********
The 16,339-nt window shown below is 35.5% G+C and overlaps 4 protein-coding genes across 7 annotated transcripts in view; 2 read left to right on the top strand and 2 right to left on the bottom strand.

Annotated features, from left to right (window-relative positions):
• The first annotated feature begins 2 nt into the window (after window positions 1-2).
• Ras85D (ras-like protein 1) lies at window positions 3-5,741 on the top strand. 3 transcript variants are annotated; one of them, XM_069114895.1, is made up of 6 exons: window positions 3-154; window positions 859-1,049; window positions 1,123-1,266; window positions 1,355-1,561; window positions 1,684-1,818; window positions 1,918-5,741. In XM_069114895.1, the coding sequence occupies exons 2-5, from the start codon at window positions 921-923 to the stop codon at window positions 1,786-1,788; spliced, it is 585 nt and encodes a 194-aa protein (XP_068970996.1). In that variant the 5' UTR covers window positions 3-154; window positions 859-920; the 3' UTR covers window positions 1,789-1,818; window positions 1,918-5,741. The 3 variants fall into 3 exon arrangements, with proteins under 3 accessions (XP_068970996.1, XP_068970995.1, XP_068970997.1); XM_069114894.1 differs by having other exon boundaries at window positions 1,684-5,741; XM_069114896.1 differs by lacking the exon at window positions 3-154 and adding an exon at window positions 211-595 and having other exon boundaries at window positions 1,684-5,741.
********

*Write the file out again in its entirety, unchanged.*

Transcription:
The 16,339-nt window shown below is 35.5% G+C and overlaps 4 protein-coding genes across 7 annotated transcripts in view; 2 read left to right on the top strand and 2 right to left on the bottom strand.

Annotated features, from left to right (window-relative positions):
• The first annotated feature begins 2 nt into the window (after window positions 1-2).
• Ras85D (ras-like protein 1) lies at window positions 3-5,741 on the top strand. 3 transcript variants are annotated; one of them, XM_069114895.1, is made up of 6 exons: window positions 3-154; window positions 859-1,049; window positions 1,123-1,266; window positions 1,355-1,561; window positions 1,684-1,818; window positions 1,918-5,741. In XM_069114895.1, the coding sequence occupies exons 2-5, from the start codon at window positions 921-923 to the stop codon at window positions 1,786-1,788; spliced, it is 585 nt and encodes a 194-aa protein (XP_068970996.1). In that variant the 5' UTR covers window positions 3-154; window positions 859-920; the 3' UTR covers window positions 1,789-1,818; window positions 1,918-5,741. The 3 variants fall into 3 exon arrangements, with proteins under 3 accessions (XP_068970996.1, XP_068970995.1, XP_068970997.1); XM_069114894.1 differs by having other exon boundaries at window positions 1,684-5,741; XM_069114896.1 differs by lacking the exon at window positions 3-154 and adding an exon at window positions 211-595 and having other exon boundaries at window positions 1,684-5,741.